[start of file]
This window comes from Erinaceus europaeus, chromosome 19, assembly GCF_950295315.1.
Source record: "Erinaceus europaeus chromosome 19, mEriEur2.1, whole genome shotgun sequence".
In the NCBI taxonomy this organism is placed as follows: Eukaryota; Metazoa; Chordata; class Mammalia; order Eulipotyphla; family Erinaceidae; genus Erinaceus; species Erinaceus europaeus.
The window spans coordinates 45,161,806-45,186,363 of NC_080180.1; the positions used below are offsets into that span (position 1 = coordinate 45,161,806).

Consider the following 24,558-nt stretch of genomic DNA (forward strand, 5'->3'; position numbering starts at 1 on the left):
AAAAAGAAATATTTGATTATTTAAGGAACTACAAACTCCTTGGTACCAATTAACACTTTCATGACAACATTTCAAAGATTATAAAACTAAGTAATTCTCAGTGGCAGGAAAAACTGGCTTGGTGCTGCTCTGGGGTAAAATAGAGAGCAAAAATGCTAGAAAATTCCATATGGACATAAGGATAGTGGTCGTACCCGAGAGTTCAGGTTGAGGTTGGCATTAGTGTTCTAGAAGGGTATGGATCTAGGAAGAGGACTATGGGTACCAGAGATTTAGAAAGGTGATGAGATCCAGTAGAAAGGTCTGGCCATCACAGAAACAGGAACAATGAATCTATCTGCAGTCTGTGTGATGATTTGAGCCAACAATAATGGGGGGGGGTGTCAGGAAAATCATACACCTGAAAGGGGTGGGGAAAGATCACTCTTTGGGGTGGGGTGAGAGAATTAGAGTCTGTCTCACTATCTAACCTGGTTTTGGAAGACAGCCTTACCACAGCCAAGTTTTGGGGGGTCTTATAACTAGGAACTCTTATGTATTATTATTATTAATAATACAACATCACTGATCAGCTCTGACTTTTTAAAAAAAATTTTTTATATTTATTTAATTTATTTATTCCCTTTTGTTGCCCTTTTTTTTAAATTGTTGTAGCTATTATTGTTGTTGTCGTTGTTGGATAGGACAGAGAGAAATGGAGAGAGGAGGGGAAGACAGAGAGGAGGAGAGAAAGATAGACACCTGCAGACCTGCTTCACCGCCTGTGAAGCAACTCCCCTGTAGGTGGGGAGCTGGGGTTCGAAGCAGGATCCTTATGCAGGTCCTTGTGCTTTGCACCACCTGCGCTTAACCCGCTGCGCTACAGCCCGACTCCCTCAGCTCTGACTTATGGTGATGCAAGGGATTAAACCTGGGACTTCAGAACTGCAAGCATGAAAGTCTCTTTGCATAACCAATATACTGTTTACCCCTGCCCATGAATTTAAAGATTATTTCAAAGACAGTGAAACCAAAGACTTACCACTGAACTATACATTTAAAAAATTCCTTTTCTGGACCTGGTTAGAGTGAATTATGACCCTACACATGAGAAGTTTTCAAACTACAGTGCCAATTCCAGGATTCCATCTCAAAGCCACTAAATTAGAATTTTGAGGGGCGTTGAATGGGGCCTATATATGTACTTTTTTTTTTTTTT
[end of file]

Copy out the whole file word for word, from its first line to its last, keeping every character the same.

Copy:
This window comes from Erinaceus europaeus, chromosome 19, assembly GCF_950295315.1.
Source record: "Erinaceus europaeus chromosome 19, mEriEur2.1, whole genome shotgun sequence".
In the NCBI taxonomy this organism is placed as follows: Eukaryota; Metazoa; Chordata; class Mammalia; order Eulipotyphla; family Erinaceidae; genus Erinaceus; species Erinaceus europaeus.
The window spans coordinates 45,161,806-45,186,363 of NC_080180.1; the positions used below are offsets into that span (position 1 = coordinate 45,161,806).

Consider the following 24,558-nt stretch of genomic DNA (forward strand, 5'->3'; position numbering starts at 1 on the left):
AAAAAGAAATATTTGATTATTTAAGGAACTACAAACTCCTTGGTACCAATTAACACTTTCATGACAACATTTCAAAGATTATAAAACTAAGTAATTCTCAGTGGCAGGAAAAACTGGCTTGGTGCTGCTCTGGGGTAAAATAGAGAGCAAAAATGCTAGAAAATTCCATATGGACATAAGGATAGTGGTCGTACCCGAGAGTTCAGGTTGAGGTTGGCATTAGTGTTCTAGAAGGGTATGGATCTAGGAAGAGGACTATGGGTACCAGAGATTTAGAAAGGTGATGAGATCCAGTAGAAAGGTCTGGCCATCACAGAAACAGGAACAATGAATCTATCTGCAGTCTGTGTGATGATTTGAGCCAACAATAATGGGGGGGGGTGTCAGGAAAATCATACACCTGAAAGGGGTGGGGAAAGATCACTCTTTGGGGTGGGGTGAGAGAATTAGAGTCTGTCTCACTATCTAACCTGGTTTTGGAAGACAGCCTTACCACAGCCAAGTTTTGGGGGGTCTTATAACTAGGAACTCTTATGTATTATTATTATTAATAATACAACATCACTGATCAGCTCTGACTTTTTAAAAAAAATTTTTTATATTTATTTAATTTATTTATTCCCTTTTGTTGCCCTTTTTTTTAAATTGTTGTAGCTATTATTGTTGTTGTCGTTGTTGGATAGGACAGAGAGAAATGGAGAGAGGAGGGGAAGACAGAGAGGAGGAGAGAAAGATAGACACCTGCAGACCTGCTTCACCGCCTGTGAAGCAACTCCCCTGTAGGTGGGGAGCTGGGGTTCGAAGCAGGATCCTTATGCAGGTCCTTGTGCTTTGCACCACCTGCGCTTAACCCGCTGCGCTACAGCCCGACTCCCTCAGCTCTGACTTATGGTGATGCAAGGGATTAAACCTGGGACTTCAGAACTGCAAGCATGAAAGTCTCTTTGCATAACCAATATACTGTTTACCCCTGCCCATGAATTTAAAGATTATTTCAAAGACAGTGAAACCAAAGACTTACCACTGAACTATACATTTAAAAAATTCCTTTTCTGGACCTGGTTAGAGTGAATTATGACCCTACACATGAGAAGTTTTCAAACTACAGTGCCAATTCCAGGATTCCATCTCAAAGCCACTAAATTAGAATTTTGAGGGGCGTTGAATGGGGCCTATATATGTACTTTTTTTTTTTTTT